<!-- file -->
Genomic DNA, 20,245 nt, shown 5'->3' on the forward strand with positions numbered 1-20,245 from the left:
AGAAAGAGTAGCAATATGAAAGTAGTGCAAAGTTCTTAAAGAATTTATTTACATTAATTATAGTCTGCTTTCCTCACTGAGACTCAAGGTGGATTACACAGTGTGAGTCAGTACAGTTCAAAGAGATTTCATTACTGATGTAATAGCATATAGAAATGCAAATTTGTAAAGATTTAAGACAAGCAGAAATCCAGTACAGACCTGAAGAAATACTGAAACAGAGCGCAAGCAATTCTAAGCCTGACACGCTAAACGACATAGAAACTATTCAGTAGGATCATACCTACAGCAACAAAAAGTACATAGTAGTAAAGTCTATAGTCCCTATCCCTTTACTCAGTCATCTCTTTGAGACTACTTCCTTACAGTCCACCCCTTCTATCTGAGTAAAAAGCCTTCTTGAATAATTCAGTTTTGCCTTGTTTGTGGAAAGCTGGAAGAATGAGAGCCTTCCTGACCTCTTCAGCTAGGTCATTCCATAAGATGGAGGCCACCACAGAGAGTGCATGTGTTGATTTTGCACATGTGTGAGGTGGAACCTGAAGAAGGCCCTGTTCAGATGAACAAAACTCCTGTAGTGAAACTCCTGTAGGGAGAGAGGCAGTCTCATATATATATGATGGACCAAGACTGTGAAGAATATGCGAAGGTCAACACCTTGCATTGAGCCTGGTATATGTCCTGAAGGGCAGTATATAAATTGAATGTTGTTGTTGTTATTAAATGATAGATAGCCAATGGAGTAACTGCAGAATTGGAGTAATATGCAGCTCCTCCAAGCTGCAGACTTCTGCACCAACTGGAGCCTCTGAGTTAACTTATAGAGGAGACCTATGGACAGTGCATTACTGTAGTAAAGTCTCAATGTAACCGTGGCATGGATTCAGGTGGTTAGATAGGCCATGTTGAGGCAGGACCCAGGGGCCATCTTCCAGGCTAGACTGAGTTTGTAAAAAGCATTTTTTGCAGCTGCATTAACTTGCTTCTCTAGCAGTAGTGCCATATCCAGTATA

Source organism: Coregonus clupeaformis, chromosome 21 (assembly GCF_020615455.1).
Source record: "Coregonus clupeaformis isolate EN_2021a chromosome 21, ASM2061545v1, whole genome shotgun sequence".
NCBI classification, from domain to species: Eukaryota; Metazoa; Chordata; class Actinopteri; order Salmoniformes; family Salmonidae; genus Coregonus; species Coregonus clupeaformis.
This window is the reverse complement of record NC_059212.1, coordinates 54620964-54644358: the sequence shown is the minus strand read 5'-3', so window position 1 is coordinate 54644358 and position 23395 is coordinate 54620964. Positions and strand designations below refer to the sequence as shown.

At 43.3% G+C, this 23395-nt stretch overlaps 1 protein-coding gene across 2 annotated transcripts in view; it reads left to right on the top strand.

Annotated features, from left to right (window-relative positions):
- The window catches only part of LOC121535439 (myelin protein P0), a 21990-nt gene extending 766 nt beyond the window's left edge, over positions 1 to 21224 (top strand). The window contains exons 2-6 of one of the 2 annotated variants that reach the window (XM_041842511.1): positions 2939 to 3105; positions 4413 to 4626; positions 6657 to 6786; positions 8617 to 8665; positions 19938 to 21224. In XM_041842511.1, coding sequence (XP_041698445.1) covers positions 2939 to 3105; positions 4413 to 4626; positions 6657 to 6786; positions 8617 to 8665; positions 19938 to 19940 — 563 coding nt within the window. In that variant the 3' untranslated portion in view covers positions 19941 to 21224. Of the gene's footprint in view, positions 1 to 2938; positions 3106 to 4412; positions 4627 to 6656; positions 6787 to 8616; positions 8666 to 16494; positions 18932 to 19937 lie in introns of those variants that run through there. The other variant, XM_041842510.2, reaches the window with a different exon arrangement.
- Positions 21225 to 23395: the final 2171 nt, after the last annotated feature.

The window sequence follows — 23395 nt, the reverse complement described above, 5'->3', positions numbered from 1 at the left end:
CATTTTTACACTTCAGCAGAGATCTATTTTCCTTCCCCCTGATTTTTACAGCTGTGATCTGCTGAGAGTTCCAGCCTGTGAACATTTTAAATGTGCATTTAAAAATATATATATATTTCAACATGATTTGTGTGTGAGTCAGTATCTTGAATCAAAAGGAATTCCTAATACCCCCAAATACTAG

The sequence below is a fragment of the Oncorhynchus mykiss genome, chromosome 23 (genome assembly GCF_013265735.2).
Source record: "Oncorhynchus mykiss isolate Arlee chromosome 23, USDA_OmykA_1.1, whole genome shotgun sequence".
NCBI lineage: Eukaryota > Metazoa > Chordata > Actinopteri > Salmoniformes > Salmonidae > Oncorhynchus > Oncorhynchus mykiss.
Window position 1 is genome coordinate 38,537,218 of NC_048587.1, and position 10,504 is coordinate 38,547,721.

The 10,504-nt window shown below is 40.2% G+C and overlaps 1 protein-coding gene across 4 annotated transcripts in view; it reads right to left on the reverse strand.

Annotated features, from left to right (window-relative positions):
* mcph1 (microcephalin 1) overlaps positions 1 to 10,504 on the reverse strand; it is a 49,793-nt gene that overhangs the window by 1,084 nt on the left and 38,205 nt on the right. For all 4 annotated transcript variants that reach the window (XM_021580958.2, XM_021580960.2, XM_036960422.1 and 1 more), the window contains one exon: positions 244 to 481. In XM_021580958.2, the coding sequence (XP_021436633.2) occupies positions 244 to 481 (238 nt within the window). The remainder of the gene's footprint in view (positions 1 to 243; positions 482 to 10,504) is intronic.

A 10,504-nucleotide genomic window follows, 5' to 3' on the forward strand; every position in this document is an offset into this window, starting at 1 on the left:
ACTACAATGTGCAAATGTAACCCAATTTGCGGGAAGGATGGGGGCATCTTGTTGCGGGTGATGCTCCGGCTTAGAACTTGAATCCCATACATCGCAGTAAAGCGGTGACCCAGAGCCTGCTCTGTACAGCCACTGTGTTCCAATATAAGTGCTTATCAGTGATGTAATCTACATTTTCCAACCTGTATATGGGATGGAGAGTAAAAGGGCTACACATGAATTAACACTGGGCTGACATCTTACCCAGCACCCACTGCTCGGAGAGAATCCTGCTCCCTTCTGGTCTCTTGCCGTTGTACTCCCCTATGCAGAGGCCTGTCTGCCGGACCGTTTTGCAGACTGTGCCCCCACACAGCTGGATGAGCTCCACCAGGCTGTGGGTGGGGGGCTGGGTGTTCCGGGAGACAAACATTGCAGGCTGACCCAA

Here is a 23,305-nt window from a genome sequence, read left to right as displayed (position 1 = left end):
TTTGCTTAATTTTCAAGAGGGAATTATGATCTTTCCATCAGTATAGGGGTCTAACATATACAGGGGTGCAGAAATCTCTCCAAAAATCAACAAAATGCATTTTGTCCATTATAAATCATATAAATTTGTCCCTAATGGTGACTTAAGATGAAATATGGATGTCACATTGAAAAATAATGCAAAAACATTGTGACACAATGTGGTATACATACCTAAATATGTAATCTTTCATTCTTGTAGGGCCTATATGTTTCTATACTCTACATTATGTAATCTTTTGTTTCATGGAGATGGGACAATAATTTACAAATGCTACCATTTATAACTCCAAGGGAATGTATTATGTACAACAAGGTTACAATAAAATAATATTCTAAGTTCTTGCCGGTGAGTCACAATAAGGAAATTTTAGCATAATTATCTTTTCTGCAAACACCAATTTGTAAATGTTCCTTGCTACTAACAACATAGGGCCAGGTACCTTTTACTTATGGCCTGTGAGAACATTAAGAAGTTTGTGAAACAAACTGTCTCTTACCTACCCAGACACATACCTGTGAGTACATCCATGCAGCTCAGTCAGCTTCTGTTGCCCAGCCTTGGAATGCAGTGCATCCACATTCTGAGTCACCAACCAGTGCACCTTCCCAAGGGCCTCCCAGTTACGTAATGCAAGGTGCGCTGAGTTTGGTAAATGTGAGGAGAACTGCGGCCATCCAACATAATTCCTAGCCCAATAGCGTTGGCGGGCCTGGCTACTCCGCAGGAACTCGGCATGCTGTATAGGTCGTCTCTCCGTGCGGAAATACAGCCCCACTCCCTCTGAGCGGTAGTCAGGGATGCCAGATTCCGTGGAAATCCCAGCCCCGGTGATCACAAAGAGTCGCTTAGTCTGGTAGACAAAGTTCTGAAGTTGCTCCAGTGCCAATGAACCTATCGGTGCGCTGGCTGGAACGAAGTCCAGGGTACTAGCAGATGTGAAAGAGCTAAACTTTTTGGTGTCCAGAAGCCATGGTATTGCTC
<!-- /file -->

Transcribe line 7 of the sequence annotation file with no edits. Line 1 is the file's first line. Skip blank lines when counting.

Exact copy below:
At 43.3% G+C, this 23395-nt stretch overlaps 1 protein-coding gene across 2 annotated transcripts in view; it reads left to right on the top strand.